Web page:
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February 2022
t. Lüftl News-Blog

Management and communication is everything

Case study: Permanently reducing lost time in food production

It is crispier and tastes better if you warm it up at home in a preheated oven. The simple truth. But what role does preheating a much larger oven play in the production of frozen product later on? How can significant efficiency improvements be made there? Even when the timing of preheating is right ...

Thomas Lüftl, management consultant with many years of experience in the optimization of management systems in production, spent three weeks on site with his team of four examining the production at one location for its efficiency and potential to increase efficiency and save costs in preparation for an optimization project.
Main elements: Collection and evaluation of all available data from production down to the machine level, participatory observation directly on the production line, shadowing of several managers over a whole day, discussions and workshops with all participants, not just the managers.

"Production is profitable, but it's struggling with a drop in margins and prices. To counteract this trend, we need to tap into potentials for further efficiency gains. Our comprehensive analysis should identify and eliminate the causes of efficiency losses. The results should also become a blueprint for more production lines to improve efficiency at all the company's sites."

Result at the end of the analysis: The most significant causes of delays and inefficiencies are not so much technology, but rather management, documentation and communication. To change this, a change in behavior and a fundamentally different management operating system is essential. This is now being implemented at the customer's site.

In the textbook model of an optimal working day in a production company, there are usually no interruptions in production time. In theory. Wherever people and machines are working, there are downtimes, be they planned machine stops for maintenance, unplanned stops due to a defect in the system, or "simply" unnecessary loss of time due to machines running too slowly.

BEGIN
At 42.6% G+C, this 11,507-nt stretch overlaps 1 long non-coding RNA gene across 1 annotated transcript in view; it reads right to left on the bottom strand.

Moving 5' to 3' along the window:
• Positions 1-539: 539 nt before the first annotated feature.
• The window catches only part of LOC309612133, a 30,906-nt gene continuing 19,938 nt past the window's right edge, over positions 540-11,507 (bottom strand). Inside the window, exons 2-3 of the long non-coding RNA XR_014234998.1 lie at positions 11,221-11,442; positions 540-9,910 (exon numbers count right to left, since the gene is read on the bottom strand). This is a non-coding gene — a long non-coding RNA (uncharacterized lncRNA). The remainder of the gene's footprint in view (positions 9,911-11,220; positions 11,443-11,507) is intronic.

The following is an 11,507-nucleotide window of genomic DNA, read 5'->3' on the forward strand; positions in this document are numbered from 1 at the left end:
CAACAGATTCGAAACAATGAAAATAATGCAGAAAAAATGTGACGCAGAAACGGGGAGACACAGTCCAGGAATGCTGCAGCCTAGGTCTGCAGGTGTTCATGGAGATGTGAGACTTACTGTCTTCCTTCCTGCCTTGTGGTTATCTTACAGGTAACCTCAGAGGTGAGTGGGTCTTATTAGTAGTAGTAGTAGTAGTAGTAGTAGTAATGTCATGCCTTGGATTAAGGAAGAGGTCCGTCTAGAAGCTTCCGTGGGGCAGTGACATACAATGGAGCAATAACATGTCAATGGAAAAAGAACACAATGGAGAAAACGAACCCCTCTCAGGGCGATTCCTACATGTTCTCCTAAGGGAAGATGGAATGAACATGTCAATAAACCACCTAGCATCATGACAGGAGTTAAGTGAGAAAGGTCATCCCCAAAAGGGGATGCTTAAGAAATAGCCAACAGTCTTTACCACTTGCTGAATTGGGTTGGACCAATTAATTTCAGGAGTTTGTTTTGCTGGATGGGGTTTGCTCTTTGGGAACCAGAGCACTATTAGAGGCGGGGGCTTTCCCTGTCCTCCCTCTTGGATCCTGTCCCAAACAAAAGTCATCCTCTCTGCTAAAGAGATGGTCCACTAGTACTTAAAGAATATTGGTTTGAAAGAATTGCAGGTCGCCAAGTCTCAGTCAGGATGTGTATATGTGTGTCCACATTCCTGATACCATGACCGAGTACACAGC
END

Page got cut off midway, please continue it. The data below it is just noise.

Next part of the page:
Overall Equipment Effectiveness (OEE) is one of the most important key figures in "lean production". In the analysis of manufacturing and production plants, it makes it possible to measure and evaluate the performance and availability of plants and the associated quality rate. The OEE of the production line being examined has been continuously below expectations in recent months. But what were the causes?

The OEE basically recognizes these three groups: losses due to availability, losses due to performance and losses due to quality, and six main causes, the "Six Big Losses":

·        Planned downtime

·       Unplanned downtime

·       Microstops - short interruptions in production

·       Run times of machines/systems too slow

·       Losses when starting/entering the system

·       Quality defect

production losses - lillustrative example

We found more than 15% in losses, which sounds high, but is not unusual for this industry.

The "Big Losses" of the production unit were extensively examined in several workshops, employee surveys, longer participatory observation directly at the plant and shadowing of managers over an entire working day ("Day in the life of ...").The initial results were validated together with the team.

We took a detailed look at the production and maintenance units and all their data and discussed them with all parties involved, such as the management system, the communication between employees and the implementation and efficiency of lean production principles," says project manager Thomas Lüftl.